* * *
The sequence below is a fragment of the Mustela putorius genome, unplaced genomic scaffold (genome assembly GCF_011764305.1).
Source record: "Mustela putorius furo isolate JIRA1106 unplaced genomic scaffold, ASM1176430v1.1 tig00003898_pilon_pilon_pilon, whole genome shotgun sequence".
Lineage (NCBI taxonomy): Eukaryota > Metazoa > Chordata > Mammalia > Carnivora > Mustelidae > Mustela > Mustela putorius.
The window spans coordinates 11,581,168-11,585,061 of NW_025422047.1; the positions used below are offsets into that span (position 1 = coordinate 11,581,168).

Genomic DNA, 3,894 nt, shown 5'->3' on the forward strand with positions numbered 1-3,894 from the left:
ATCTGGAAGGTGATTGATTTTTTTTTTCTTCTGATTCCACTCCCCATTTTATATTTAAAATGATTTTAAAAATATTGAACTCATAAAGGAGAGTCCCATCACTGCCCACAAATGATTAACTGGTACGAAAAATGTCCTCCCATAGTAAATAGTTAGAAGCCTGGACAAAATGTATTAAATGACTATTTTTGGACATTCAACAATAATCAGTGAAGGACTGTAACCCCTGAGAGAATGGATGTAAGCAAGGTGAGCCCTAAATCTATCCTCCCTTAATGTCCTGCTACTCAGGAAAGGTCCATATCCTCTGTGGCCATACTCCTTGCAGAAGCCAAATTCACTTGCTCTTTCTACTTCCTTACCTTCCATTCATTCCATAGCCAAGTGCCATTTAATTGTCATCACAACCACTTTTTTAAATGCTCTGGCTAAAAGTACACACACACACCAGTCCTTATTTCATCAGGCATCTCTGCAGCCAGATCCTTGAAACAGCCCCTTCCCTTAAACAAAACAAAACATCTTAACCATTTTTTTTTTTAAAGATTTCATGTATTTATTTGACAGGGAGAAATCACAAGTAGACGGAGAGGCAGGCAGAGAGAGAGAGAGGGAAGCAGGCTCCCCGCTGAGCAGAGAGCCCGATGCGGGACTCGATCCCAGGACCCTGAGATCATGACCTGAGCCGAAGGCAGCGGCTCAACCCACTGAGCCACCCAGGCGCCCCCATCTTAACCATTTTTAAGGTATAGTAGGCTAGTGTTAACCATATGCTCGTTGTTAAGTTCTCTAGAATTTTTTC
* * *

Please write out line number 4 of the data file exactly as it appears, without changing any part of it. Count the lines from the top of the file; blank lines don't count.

The window spans coordinates 11,581,168-11,585,061 of NW_025422047.1; the positions used below are offsets into that span (position 1 = coordinate 11,581,168).